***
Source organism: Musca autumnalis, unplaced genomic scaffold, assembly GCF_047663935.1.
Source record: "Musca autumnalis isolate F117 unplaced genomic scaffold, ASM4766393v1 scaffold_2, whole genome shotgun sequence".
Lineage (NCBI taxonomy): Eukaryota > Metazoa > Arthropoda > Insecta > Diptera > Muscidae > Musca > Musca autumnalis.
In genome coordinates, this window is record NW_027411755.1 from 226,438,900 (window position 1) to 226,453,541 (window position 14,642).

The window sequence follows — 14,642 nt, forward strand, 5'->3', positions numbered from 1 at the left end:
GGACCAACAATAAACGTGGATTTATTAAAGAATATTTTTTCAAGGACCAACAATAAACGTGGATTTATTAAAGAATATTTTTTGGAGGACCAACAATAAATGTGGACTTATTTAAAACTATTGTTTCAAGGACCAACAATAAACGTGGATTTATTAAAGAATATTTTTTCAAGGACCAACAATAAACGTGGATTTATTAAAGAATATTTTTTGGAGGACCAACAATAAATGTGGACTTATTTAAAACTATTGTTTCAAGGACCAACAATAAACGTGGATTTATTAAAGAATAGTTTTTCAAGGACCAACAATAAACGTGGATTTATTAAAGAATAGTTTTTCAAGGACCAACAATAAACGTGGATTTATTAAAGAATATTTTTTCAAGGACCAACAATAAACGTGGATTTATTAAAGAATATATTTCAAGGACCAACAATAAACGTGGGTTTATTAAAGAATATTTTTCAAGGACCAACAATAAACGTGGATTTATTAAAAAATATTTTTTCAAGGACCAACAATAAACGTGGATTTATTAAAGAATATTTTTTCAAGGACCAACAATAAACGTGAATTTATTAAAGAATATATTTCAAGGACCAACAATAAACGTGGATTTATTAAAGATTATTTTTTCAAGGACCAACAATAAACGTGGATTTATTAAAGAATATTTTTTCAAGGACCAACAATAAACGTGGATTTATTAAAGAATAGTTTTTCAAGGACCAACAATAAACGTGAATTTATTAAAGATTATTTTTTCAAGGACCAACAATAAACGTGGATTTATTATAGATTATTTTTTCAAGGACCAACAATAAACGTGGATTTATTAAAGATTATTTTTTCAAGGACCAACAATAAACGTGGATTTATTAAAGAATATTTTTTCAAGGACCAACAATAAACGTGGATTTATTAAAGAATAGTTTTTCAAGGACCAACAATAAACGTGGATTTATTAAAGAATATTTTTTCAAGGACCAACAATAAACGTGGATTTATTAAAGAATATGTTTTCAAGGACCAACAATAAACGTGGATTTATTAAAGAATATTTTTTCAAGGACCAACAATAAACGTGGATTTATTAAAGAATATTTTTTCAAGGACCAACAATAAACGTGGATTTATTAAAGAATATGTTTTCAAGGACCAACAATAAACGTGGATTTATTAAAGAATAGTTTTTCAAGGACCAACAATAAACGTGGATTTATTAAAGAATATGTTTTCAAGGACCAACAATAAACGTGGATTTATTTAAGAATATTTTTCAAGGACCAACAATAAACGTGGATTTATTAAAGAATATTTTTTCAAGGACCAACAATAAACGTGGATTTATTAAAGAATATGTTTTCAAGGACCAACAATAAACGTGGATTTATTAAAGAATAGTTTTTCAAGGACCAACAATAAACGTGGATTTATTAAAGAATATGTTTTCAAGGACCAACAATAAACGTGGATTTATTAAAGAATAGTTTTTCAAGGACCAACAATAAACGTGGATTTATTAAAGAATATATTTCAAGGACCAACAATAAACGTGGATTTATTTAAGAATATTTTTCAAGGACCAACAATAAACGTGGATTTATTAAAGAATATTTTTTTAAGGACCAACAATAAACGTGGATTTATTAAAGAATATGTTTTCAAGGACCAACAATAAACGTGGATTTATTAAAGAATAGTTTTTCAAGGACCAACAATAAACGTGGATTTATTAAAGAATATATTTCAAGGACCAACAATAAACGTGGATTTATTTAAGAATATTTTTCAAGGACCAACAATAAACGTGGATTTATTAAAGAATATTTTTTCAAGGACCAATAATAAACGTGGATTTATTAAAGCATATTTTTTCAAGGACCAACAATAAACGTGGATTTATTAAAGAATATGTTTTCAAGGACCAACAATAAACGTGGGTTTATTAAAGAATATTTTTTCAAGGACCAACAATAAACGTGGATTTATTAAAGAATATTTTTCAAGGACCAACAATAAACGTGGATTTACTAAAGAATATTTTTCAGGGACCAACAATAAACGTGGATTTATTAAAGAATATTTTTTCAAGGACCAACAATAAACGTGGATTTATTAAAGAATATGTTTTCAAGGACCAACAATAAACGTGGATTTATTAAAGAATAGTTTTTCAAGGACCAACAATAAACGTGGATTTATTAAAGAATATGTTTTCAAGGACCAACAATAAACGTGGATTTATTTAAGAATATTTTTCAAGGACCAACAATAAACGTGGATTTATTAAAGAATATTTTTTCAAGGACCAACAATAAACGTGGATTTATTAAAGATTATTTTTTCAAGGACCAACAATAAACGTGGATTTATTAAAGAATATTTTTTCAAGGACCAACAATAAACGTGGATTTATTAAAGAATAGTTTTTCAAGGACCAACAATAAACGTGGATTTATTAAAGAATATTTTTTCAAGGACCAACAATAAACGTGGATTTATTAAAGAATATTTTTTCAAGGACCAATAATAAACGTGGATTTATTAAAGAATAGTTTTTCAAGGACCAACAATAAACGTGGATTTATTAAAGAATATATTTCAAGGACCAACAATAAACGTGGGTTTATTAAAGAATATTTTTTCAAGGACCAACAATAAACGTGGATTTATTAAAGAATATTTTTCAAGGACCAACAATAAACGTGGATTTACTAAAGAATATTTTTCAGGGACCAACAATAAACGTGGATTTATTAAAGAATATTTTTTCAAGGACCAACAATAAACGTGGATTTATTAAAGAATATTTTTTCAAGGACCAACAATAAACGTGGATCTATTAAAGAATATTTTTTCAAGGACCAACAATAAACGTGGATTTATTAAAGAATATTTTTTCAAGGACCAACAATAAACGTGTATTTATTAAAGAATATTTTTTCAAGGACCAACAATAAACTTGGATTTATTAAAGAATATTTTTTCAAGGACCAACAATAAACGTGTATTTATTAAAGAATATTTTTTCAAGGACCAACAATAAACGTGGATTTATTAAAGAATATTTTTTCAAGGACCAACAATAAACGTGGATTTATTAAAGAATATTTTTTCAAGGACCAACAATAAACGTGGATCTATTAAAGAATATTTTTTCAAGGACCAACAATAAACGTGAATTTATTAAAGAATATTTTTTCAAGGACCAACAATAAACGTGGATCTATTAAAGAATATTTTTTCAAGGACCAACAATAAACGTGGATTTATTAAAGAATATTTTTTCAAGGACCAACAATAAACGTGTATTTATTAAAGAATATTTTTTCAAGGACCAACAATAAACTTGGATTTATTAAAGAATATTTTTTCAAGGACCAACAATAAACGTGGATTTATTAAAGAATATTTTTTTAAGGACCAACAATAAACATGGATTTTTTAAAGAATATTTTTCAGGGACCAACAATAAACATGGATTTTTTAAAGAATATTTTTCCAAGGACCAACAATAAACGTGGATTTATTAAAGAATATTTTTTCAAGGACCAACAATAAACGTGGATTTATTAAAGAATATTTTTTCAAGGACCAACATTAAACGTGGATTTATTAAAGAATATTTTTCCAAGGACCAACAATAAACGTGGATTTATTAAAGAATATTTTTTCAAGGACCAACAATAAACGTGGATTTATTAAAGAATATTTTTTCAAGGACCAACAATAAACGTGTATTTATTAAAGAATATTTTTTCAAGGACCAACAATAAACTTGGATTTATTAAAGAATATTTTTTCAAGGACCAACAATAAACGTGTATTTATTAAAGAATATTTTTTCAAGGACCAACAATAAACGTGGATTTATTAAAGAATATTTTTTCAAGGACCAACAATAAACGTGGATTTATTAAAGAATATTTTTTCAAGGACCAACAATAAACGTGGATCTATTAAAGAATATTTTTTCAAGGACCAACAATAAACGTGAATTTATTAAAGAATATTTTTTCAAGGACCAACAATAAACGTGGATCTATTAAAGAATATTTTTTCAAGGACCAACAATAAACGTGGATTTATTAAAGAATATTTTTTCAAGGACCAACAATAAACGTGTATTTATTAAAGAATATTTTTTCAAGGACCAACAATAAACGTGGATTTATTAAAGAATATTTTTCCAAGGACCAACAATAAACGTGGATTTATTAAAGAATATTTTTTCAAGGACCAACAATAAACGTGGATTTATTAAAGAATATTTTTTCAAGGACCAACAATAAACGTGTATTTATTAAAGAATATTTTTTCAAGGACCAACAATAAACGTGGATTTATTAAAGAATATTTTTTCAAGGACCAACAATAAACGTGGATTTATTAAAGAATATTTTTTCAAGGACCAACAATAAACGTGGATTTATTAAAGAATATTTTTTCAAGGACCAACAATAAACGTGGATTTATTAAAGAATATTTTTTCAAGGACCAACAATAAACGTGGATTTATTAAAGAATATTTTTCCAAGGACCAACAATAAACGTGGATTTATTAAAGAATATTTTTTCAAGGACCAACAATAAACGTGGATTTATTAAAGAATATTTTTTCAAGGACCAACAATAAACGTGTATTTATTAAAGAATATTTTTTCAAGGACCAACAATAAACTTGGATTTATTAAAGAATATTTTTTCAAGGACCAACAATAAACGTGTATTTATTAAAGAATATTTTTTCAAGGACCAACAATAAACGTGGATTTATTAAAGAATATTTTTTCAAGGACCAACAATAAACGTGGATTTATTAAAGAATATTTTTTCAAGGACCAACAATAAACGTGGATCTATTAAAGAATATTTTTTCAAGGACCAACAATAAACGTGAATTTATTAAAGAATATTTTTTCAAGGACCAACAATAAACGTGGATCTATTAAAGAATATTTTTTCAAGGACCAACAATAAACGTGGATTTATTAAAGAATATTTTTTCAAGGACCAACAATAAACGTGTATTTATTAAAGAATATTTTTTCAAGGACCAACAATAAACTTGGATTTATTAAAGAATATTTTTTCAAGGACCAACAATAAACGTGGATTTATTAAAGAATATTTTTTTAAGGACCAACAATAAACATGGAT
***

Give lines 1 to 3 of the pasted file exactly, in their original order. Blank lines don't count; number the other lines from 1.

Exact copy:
Source organism: Musca autumnalis, unplaced genomic scaffold, assembly GCF_047663935.1.
Source record: "Musca autumnalis isolate F117 unplaced genomic scaffold, ASM4766393v1 scaffold_2, whole genome shotgun sequence".
Lineage (NCBI taxonomy): Eukaryota > Metazoa > Arthropoda > Insecta > Diptera > Muscidae > Musca > Musca autumnalis.